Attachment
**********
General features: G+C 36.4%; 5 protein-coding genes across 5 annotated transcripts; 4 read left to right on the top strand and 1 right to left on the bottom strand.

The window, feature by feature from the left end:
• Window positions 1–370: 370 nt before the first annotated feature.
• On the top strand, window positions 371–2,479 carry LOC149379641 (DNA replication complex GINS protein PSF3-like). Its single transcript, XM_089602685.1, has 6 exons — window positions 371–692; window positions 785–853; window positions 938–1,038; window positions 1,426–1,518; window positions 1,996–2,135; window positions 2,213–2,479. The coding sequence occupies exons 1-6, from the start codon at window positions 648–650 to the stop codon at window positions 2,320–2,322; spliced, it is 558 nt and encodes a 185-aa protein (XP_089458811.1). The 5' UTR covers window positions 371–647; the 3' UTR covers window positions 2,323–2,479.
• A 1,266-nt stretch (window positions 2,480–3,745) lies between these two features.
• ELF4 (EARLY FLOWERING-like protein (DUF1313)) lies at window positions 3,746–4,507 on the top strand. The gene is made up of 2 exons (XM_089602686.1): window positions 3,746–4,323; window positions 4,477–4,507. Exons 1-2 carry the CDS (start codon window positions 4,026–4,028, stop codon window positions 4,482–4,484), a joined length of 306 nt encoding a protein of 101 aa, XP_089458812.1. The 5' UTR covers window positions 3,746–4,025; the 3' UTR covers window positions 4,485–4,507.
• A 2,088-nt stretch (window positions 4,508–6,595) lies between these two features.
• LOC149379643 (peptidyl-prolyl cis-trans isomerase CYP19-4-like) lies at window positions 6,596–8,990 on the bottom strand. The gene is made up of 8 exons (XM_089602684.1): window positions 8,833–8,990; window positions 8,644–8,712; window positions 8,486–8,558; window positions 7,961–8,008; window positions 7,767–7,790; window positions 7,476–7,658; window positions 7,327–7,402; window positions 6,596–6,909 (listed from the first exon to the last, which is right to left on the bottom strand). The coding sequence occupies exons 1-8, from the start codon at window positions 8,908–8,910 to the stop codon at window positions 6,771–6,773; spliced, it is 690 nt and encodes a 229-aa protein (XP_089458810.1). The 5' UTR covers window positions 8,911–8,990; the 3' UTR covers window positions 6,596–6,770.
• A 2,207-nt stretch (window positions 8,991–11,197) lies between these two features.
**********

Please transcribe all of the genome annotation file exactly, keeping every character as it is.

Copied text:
General features: G+C 36.4%; 5 protein-coding genes across 5 annotated transcripts; 4 read left to right on the top strand and 1 right to left on the bottom strand.

The window, feature by feature from the left end:
• Window positions 1–370: 370 nt before the first annotated feature.
• On the top strand, window positions 371–2,479 carry LOC149379641 (DNA replication complex GINS protein PSF3-like). Its single transcript, XM_089602685.1, has 6 exons — window positions 371–692; window positions 785–853; window positions 938–1,038; window positions 1,426–1,518; window positions 1,996–2,135; window positions 2,213–2,479. The coding sequence occupies exons 1-6, from the start codon at window positions 648–650 to the stop codon at window positions 2,320–2,322; spliced, it is 558 nt and encodes a 185-aa protein (XP_089458811.1). The 5' UTR covers window positions 371–647; the 3' UTR covers window positions 2,323–2,479.
• A 1,266-nt stretch (window positions 2,480–3,745) lies between these two features.
• ELF4 (EARLY FLOWERING-like protein (DUF1313)) lies at window positions 3,746–4,507 on the top strand. The gene is made up of 2 exons (XM_089602686.1): window positions 3,746–4,323; window positions 4,477–4,507. Exons 1-2 carry the CDS (start codon window positions 4,026–4,028, stop codon window positions 4,482–4,484), a joined length of 306 nt encoding a protein of 101 aa, XP_089458812.1. The 5' UTR covers window positions 3,746–4,025; the 3' UTR covers window positions 4,485–4,507.
• A 2,088-nt stretch (window positions 4,508–6,595) lies between these two features.
• LOC149379643 (peptidyl-prolyl cis-trans isomerase CYP19-4-like) lies at window positions 6,596–8,990 on the bottom strand. The gene is made up of 8 exons (XM_089602684.1): window positions 8,833–8,990; window positions 8,644–8,712; window positions 8,486–8,558; window positions 7,961–8,008; window positions 7,767–7,790; window positions 7,476–7,658; window positions 7,327–7,402; window positions 6,596–6,909 (listed from the first exon to the last, which is right to left on the bottom strand). The coding sequence occupies exons 1-8, from the start codon at window positions 8,908–8,910 to the stop codon at window positions 6,771–6,773; spliced, it is 690 nt and encodes a 229-aa protein (XP_089458810.1). The 5' UTR covers window positions 8,911–8,990; the 3' UTR covers window positions 6,596–6,770.
• A 2,207-nt stretch (window positions 8,991–11,197) lies between these two features.